Art Can Help

by Robert Adams

Robert Adams, a photographer of the American West for over 50 years, writes about the art of photography. Before commenting on the works of 27 photographers, he shares his views on art in general, and he examines the work of his favorite painter, Edward Hopper.

“It is the responsibility of artists to pay attention to the world, pleasant or otherwise, and to help us live respectfully in it.  Artists do this by keeping their curiosity and moral sense alive, and by sharing with us their gift for metaphor. Often this means finding similarities between observable fact and inner experience.” 

“The subject of a painting or photograph does not by itself make it art, but if there is no important subject matter at all—no clarifying reference out to significant life beyond the frame—then the term increasingly seems to me unearned.”

“Somehow we have to recommit to picture making that is serious. It is impermissible any longer to endorse imitations that distract us or, openly or by implication, ridicule hope. The emptiness of material by Jeff Koons and Damien Hirst, for example, is born of cynicism and predictive on nihilism.”

“Edward Hopper was, it seems to me, the American painter who most deeply engaged with both what is modern and what is timeless. I try at the beginning of this book to identify a little of his achievement, and then to consider how photographers have also met the test of relevance.”

Edward Hopper, Early Sunday Morning, 1930

“Hopper was uneasy when he was asked to talk about his pictures, afraid that he might try to speak in place of them. He had been brought to his vocation by amazement over light, something he experienced independently of words and ideas, so that his desire was to show light. It was an intuitive and emotional commitment. ‘There is,’ he said characteristically, ‘a sort of elation about sunlight on the upper part of a house.’”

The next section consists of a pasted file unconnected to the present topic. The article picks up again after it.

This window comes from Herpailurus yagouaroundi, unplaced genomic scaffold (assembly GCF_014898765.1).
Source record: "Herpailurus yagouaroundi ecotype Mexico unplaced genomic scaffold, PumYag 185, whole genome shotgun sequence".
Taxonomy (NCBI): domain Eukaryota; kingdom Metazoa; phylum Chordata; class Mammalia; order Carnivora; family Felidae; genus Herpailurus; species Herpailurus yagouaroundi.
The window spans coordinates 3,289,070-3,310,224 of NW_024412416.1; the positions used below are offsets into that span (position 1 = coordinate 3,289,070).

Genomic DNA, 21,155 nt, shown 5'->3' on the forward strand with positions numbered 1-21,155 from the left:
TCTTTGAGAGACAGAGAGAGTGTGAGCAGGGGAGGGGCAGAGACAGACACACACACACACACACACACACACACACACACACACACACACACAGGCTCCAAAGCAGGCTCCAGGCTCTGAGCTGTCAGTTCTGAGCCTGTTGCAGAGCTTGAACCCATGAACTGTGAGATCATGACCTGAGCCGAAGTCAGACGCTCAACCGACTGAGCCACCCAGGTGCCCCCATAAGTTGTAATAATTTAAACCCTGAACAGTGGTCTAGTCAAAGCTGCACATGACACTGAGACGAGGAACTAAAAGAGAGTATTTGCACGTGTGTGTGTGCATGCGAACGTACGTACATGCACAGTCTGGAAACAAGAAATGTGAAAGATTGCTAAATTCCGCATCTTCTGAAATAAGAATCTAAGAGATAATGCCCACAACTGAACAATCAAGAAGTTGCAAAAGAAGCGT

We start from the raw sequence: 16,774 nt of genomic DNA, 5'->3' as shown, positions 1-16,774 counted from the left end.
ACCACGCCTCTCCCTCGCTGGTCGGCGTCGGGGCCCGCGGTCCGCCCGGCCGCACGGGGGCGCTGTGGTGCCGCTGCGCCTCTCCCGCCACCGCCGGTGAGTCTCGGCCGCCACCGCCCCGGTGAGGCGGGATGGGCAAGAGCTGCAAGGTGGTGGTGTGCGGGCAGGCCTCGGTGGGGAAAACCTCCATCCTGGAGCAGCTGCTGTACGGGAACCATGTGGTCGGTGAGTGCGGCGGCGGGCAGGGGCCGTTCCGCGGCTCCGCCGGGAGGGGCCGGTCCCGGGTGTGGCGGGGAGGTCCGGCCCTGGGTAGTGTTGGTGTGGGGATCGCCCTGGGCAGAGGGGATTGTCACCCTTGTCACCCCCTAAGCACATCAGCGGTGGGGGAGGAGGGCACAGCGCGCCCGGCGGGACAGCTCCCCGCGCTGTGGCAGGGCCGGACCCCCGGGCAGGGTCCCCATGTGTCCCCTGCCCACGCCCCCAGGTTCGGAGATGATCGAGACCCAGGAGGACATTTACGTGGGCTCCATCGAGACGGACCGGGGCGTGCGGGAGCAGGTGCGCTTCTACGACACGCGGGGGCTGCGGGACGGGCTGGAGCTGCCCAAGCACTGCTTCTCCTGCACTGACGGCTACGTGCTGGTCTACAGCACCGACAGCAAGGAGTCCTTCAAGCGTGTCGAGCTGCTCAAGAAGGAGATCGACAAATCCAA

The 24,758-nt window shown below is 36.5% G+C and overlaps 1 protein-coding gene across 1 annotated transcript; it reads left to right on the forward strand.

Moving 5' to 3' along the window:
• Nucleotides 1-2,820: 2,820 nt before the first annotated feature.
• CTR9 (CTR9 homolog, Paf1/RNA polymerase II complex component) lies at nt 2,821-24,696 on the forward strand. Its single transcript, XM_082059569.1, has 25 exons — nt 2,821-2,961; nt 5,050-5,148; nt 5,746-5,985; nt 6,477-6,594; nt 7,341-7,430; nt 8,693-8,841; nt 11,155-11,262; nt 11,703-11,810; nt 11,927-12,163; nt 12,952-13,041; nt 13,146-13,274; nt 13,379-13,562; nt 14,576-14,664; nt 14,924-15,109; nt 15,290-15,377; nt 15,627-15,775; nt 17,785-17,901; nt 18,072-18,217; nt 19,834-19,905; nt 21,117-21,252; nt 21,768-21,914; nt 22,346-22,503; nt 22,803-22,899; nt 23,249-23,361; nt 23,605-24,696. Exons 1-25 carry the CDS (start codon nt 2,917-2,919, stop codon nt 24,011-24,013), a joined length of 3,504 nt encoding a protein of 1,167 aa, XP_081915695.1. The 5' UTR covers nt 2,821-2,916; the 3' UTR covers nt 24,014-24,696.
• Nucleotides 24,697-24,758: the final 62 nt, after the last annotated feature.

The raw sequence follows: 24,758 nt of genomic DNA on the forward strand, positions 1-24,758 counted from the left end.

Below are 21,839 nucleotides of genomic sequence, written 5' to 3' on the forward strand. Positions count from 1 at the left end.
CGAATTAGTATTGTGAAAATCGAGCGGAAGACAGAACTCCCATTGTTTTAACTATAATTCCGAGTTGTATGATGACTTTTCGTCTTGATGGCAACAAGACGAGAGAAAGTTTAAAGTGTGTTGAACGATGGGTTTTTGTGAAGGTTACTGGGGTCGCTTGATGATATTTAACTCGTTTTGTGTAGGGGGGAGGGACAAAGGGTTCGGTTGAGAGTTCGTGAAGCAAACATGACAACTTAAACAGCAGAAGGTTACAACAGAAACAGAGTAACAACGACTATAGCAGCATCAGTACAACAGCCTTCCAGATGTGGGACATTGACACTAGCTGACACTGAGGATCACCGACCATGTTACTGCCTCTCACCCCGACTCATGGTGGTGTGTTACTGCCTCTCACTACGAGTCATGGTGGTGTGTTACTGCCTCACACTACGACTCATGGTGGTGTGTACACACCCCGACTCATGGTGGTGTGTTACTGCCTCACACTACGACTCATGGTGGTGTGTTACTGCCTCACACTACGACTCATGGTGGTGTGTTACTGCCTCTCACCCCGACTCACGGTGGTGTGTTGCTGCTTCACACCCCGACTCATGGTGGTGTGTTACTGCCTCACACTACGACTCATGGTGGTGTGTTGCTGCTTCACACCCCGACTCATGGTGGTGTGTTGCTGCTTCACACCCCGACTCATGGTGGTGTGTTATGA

“Compare the way his building would have looked in the architect’s drawing with the way it looks in the painting. The two representations are in certain respects similar. Hopper, who described his picture as ‘almost a literal translation of Seventh Avenue,’ was careful to register major detail, and to do so from a centered point of view that suggests the objectivity of an architect’s elevation. Our interest in the building depends, however, on the painter’s subjective decision to record this place in the raking light of a particular hour. With that light he adds not only color but a new richness of form: shadow establishes an additional set of curves beneath the edge of the roof, it divides the upper windows, it unlocks the rectangular grid of the façade by slanting down across it a fresh geometry from protruding signs. The sterilities of the drafting board are enlivened so that we are again interested in the world.”

“I am asked with surprising frequency, ‘How do you know where to make pictures?’ To the extent there is a rule, the answer is that it is usually where you stop long enough.”

John Szarkowski, Baseball Games, Sturgeon Lake, mid-1950s

“Photographer Henri Cartier-Bresson spoke famously of pictures that capture a ‘decisive moment.’ John Szarkowski records a decisive moment about to happen: the batter will or will not silence scoffers talking it up in the infield.”